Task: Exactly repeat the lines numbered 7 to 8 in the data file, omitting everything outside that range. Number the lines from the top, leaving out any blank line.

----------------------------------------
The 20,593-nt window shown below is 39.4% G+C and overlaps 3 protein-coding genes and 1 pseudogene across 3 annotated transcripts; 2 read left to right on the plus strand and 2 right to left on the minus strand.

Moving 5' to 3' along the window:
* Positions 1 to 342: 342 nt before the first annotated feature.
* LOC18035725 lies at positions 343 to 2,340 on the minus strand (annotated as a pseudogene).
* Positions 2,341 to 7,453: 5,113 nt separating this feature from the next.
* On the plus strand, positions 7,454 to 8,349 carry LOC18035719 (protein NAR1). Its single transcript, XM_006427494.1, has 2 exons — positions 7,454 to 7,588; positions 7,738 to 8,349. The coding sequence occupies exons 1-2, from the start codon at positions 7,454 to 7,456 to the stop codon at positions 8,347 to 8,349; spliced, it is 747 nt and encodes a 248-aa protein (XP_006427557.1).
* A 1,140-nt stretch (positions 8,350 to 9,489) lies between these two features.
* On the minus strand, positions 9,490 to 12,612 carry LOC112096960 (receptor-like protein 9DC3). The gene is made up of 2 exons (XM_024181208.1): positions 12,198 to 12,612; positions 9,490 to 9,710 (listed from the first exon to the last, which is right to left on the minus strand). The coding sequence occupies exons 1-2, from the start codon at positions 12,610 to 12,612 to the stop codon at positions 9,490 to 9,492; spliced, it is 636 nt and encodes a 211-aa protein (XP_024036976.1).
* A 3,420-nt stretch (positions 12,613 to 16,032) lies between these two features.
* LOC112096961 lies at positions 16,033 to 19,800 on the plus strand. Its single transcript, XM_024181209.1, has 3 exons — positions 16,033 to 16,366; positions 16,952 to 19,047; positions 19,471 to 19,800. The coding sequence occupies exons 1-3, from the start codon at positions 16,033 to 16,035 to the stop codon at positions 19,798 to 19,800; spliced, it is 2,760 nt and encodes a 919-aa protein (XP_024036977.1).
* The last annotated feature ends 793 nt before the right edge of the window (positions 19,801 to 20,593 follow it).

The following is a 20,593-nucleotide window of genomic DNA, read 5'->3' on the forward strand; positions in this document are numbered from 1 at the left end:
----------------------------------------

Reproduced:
* A 1,140-nt stretch (positions 8,350 to 9,489) lies between these two features.
* On the minus strand, positions 9,490 to 12,612 carry LOC112096960 (receptor-like protein 9DC3). The gene is made up of 2 exons (XM_024181208.1): positions 12,198 to 12,612; positions 9,490 to 9,710 (listed from the first exon to the last, which is right to left on the minus strand). The coding sequence occupies exons 1-2, from the start codon at positions 12,610 to 12,612 to the stop codon at positions 9,490 to 9,492; spliced, it is 636 nt and encodes a 211-aa protein (XP_024036976.1).